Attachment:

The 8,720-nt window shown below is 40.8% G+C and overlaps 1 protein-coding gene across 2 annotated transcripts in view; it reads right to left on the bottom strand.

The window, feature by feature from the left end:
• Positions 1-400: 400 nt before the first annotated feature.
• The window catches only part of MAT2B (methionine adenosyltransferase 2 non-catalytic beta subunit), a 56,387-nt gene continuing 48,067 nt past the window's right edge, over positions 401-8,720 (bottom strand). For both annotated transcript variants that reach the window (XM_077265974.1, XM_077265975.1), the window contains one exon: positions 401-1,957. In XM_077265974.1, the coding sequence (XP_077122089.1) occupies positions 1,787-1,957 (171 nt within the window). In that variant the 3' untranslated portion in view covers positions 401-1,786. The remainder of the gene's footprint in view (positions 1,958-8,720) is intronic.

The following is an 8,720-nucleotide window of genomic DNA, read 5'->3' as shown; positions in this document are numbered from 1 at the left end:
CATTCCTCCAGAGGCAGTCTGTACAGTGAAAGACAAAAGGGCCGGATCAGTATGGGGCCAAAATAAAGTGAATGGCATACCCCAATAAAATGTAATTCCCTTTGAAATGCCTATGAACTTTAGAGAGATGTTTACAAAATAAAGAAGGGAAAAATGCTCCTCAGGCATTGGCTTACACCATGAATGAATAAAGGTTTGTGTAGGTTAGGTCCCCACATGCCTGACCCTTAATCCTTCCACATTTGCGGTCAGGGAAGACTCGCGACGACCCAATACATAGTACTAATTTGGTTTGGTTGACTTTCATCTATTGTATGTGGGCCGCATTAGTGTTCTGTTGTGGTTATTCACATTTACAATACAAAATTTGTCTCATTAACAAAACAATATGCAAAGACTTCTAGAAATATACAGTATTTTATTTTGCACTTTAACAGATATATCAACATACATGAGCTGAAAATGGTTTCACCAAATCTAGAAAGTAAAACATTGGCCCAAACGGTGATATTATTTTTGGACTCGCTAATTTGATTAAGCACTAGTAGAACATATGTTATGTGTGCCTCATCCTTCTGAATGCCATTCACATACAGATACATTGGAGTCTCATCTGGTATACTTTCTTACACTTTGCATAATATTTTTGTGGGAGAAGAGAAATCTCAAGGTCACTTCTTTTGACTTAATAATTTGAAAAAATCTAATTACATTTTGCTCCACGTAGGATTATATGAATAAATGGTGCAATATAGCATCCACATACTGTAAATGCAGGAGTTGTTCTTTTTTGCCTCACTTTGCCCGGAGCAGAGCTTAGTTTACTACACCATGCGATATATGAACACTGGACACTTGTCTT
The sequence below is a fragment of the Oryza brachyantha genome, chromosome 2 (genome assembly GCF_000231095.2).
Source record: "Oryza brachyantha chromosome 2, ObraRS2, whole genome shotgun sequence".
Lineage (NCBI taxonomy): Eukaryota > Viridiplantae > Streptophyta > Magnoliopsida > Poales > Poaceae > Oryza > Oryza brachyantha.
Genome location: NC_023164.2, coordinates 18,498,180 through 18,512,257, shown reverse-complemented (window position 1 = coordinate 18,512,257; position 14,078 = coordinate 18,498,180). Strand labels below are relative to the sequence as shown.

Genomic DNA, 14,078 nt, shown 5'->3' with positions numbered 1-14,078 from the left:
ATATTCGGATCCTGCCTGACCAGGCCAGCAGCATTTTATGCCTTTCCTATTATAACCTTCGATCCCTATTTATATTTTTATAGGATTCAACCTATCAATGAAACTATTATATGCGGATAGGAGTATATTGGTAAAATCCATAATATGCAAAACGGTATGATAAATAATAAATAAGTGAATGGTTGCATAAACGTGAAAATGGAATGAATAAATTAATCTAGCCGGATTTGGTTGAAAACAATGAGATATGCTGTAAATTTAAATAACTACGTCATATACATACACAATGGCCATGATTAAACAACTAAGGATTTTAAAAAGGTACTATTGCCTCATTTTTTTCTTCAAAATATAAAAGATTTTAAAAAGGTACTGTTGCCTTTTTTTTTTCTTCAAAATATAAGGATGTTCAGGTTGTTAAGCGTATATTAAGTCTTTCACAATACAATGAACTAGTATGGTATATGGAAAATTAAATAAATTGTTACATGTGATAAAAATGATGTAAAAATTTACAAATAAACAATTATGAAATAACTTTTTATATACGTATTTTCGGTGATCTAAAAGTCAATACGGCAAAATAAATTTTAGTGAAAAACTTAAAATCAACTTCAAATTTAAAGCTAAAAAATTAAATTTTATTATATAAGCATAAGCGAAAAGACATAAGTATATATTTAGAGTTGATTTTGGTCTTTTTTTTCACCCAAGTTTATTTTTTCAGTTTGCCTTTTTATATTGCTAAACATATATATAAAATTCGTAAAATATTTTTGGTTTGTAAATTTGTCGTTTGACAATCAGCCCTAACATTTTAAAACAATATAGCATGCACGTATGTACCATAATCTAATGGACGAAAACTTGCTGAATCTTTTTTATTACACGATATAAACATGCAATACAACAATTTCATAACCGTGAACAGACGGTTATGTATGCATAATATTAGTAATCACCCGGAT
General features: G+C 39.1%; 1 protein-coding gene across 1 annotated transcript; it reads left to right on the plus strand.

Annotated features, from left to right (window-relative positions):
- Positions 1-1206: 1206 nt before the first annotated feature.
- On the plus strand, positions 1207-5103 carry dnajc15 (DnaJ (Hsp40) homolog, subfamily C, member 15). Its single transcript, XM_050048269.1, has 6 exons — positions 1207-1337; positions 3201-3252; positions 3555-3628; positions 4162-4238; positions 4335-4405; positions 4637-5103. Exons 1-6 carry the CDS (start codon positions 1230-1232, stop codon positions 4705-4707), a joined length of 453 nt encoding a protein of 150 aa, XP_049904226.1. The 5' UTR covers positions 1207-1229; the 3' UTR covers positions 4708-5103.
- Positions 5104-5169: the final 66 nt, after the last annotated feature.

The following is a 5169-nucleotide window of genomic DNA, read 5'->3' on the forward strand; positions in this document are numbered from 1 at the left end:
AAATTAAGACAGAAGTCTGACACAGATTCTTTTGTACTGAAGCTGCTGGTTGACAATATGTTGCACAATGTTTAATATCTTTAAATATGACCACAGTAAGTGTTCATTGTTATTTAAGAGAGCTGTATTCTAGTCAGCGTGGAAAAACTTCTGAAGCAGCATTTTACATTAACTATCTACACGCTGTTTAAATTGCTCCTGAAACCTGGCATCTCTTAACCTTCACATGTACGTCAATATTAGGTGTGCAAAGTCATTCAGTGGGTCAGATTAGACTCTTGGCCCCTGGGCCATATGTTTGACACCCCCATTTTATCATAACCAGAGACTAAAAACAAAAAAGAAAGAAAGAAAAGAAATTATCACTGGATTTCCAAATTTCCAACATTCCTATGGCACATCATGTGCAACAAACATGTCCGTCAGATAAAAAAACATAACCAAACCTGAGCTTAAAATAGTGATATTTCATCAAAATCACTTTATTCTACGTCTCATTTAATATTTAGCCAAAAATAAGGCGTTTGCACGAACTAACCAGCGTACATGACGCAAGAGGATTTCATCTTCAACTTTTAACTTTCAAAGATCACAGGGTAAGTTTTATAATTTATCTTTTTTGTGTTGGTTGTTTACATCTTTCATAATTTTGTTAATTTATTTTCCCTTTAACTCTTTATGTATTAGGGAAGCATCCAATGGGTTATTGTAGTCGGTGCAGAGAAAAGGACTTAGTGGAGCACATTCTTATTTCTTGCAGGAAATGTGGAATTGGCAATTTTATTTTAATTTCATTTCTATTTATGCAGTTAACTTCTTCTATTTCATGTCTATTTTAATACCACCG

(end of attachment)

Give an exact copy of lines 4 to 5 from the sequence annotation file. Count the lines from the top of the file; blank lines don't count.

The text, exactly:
• The window catches only part of MAT2B (methionine adenosyltransferase 2 non-catalytic beta subunit), a 56,387-nt gene continuing 48,067 nt past the window's right edge, over positions 401-8,720 (bottom strand). For both annotated transcript variants that reach the window (XM_077265974.1, XM_077265975.1), the window contains one exon: positions 401-1,957. In XM_077265974.1, the coding sequence (XP_077122089.1) occupies positions 1,787-1,957 (171 nt within the window). In that variant the 3' untranslated portion in view covers positions 401-1,786. The remainder of the gene's footprint in view (positions 1,958-8,720) is intronic.

The following is an 8,720-nucleotide window of genomic DNA, read 5'->3' as shown; positions in this document are numbered from 1 at the left end: